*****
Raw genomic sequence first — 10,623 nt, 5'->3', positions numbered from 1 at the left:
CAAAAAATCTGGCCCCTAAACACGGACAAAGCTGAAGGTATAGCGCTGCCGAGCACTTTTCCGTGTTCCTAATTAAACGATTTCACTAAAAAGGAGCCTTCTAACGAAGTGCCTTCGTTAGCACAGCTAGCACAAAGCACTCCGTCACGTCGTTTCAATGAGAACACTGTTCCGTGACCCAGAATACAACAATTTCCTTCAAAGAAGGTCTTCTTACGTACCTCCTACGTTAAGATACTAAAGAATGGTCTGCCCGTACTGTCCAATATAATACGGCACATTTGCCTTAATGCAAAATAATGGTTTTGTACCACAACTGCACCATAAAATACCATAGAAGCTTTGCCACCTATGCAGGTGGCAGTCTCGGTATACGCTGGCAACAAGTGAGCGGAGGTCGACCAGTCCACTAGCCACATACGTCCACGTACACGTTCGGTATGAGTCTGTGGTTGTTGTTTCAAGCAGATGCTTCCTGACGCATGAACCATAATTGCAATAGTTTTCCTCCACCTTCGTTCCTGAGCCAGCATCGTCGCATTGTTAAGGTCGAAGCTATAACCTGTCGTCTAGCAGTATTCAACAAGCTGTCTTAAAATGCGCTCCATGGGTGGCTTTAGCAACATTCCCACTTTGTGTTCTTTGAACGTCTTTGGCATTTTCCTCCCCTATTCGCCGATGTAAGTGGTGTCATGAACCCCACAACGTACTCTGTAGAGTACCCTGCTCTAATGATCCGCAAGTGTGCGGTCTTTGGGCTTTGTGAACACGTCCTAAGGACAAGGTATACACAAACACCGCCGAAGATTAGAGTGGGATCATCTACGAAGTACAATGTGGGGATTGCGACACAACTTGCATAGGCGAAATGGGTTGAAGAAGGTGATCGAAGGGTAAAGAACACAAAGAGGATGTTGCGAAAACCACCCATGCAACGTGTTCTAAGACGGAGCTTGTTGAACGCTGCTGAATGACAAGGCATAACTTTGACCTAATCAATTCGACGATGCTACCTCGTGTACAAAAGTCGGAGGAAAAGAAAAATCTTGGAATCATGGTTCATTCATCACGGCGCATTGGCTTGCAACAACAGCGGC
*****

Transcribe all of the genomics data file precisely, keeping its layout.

Raw genomic sequence first — 10,623 nt, 5'->3', positions numbered from 1 at the left:
CAAAAAATCTGGCCCCTAAACACGGACAAAGCTGAAGGTATAGCGCTGCCGAGCACTTTTCCGTGTTCCTAATTAAACGATTTCACTAAAAAGGAGCCTTCTAACGAAGTGCCTTCGTTAGCACAGCTAGCACAAAGCACTCCGTCACGTCGTTTCAATGAGAACACTGTTCCGTGACCCAGAATACAACAATTTCCTTCAAAGAAGGTCTTCTTACGTACCTCCTACGTTAAGATACTAAAGAATGGTCTGCCCGTACTGTCCAATATAATACGGCACATTTGCCTTAATGCAAAATAATGGTTTTGTACCACAACTGCACCATAAAATACCATAGAAGCTTTGCCACCTATGCAGGTGGCAGTCTCGGTATACGCTGGCAACAAGTGAGCGGAGGTCGACCAGTCCACTAGCCACATACGTCCACGTACACGTTCGGTATGAGTCTGTGGTTGTTGTTTCAAGCAGATGCTTCCTGACGCATGAACCATAATTGCAATAGTTTTCCTCCACCTTCGTTCCTGAGCCAGCATCGTCGCATTGTTAAGGTCGAAGCTATAACCTGTCGTCTAGCAGTATTCAACAAGCTGTCTTAAAATGCGCTCCATGGGTGGCTTTAGCAACATTCCCACTTTGTGTTCTTTGAACGTCTTTGGCATTTTCCTCCCCTATTCGCCGATGTAAGTGGTGTCATGAACCCCACAACGTACTCTGTAGAGTACCCTGCTCTAATGATCCGCAAGTGTGCGGTCTTTGGGCTTTGTGAACACGTCCTAAGGACAAGGTATACACAAACACCGCCGAAGATTAGAGTGGGATCATCTACGAAGTACAATGTGGGGATTGCGACACAACTTGCATAGGCGAAATGGGTTGAAGAAGGTGATCGAAGGGTAAAGAACACAAAGAGGATGTTGCGAAAACCACCCATGCAACGTGTTCTAAGACGGAGCTTGTTGAACGCTGCTGAATGACAAGGCATAACTTTGACCTAATCAATTCGACGATGCTACCTCGTGTACAAAAGTCGGAGGAAAAGAAAAATCTTGGAATCATGGTTCATTCATCACGGCGCATTGGCTTGCAACAACAGCGGC